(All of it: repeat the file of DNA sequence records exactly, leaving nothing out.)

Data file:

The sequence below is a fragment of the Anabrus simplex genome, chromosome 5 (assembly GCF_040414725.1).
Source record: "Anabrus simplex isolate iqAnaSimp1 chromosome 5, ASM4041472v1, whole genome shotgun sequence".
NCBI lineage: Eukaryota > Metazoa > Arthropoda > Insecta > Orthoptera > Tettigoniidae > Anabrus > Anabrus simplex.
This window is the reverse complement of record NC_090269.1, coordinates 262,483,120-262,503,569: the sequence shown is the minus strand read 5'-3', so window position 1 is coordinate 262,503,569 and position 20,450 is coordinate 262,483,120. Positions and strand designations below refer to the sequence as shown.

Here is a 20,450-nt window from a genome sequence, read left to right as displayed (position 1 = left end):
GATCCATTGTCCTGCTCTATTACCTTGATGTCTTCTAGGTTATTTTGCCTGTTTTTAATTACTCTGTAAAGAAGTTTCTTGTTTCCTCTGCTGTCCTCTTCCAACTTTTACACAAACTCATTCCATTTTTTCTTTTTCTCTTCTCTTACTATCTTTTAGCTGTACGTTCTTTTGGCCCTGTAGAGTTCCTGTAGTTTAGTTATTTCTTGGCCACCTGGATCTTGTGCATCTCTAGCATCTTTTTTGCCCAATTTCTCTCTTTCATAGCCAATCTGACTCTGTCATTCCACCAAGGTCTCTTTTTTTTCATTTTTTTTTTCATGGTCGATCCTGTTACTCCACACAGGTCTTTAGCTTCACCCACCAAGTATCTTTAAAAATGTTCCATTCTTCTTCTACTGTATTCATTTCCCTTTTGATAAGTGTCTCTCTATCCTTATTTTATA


The sequence below is a fragment of the Anabrus simplex genome, chromosome 5 (assembly GCF_040414725.1).
Source record: "Anabrus simplex isolate iqAnaSimp1 chromosome 5, ASM4041472v1, whole genome shotgun sequence".
NCBI lineage: Eukaryota > Metazoa > Arthropoda > Insecta > Orthoptera > Tettigoniidae > Anabrus > Anabrus simplex.
This window is the reverse complement of record NC_090269.1, coordinates 262,483,120-262,503,569: the sequence shown is the minus strand read 5'-3', so window position 1 is coordinate 262,503,569 and position 20,450 is coordinate 262,483,120. Positions and strand designations below refer to the sequence as shown.

Here is a 20,450-nt window from a genome sequence, read left to right as displayed (position 1 = left end):
GATCCATTGTCCTGCTCTATTACCTTGATGTCTTCTAGGTTATTTTGCCTGTTTTTAATTACTCTGTAAAGAAGTTTCTTGTTTCCTCTGCTGTCCTCTTCCAACTTTTACACAAACTCATTCCATTTTTTCTTTTTCTCTTCTCTTACTATCTTTTAGCTGTACGTTCTTTTGGCCCTGTAGAGTTCCTGTAGTTTAGTTATTTCTTGGCCACCTGGATCTTGTGCATCTCTAGCATCTTTTTTGCCCAATTTCTCTCTTTCATAGCCAATCTGACTCTGTCATTCCACCAAGGTCTCTTTTTTTTCATTTTTTTTTTCATGGTCGATCCTGTTACTCCACACAGGTCTTTAGCTTCACCCACCAAGTATCTTTAAAAATGTTCCATTCTTCTTCTACTGTATTCATTTCCCTTTTGATAAGTGTCTCTCTATCCTTATTTTATA